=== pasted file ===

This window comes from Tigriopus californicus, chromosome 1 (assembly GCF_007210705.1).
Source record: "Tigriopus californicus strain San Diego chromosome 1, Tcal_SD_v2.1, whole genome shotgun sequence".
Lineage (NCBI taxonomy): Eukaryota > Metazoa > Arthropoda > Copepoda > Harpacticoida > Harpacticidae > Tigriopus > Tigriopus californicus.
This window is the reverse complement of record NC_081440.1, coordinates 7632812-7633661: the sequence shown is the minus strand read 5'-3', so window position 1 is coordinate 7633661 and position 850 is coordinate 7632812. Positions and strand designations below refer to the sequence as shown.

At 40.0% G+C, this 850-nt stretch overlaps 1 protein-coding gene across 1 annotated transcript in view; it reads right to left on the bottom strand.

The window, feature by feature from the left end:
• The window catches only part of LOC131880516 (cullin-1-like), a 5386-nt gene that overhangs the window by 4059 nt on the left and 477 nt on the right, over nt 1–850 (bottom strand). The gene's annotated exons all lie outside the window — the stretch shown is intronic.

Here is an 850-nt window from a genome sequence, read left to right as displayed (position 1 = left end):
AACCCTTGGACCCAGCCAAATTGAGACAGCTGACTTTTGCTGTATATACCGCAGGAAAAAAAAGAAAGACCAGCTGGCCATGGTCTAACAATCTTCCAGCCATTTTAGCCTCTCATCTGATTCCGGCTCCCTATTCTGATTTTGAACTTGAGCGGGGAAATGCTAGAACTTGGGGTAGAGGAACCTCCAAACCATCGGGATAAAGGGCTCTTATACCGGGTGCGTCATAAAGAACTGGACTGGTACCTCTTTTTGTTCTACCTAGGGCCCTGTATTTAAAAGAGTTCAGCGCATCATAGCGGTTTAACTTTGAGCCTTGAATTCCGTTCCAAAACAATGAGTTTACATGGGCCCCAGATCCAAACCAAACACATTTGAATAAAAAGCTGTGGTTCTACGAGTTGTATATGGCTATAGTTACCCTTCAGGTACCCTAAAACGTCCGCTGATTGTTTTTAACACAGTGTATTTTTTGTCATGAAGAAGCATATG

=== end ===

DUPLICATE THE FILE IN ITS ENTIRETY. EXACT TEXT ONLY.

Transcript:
This window comes from Tigriopus californicus, chromosome 1 (assembly GCF_007210705.1).
Source record: "Tigriopus californicus strain San Diego chromosome 1, Tcal_SD_v2.1, whole genome shotgun sequence".
Lineage (NCBI taxonomy): Eukaryota > Metazoa > Arthropoda > Copepoda > Harpacticoida > Harpacticidae > Tigriopus > Tigriopus californicus.
This window is the reverse complement of record NC_081440.1, coordinates 7632812-7633661: the sequence shown is the minus strand read 5'-3', so window position 1 is coordinate 7633661 and position 850 is coordinate 7632812. Positions and strand designations below refer to the sequence as shown.

At 40.0% G+C, this 850-nt stretch overlaps 1 protein-coding gene across 1 annotated transcript in view; it reads right to left on the bottom strand.

The window, feature by feature from the left end:
• The window catches only part of LOC131880516 (cullin-1-like), a 5386-nt gene that overhangs the window by 4059 nt on the left and 477 nt on the right, over nt 1–850 (bottom strand). The gene's annotated exons all lie outside the window — the stretch shown is intronic.

Here is an 850-nt window from a genome sequence, read left to right as displayed (position 1 = left end):
AACCCTTGGACCCAGCCAAATTGAGACAGCTGACTTTTGCTGTATATACCGCAGGAAAAAAAAGAAAGACCAGCTGGCCATGGTCTAACAATCTTCCAGCCATTTTAGCCTCTCATCTGATTCCGGCTCCCTATTCTGATTTTGAACTTGAGCGGGGAAATGCTAGAACTTGGGGTAGAGGAACCTCCAAACCATCGGGATAAAGGGCTCTTATACCGGGTGCGTCATAAAGAACTGGACTGGTACCTCTTTTTGTTCTACCTAGGGCCCTGTATTTAAAAGAGTTCAGCGCATCATAGCGGTTTAACTTTGAGCCTTGAATTCCGTTCCAAAACAATGAGTTTACATGGGCCCCAGATCCAAACCAAACACATTTGAATAAAAAGCTGTGGTTCTACGAGTTGTATATGGCTATAGTTACCCTTCAGGTACCCTAAAACGTCCGCTGATTGTTTTTAACACAGTGTATTTTTTGTCATGAAGAAGCATATG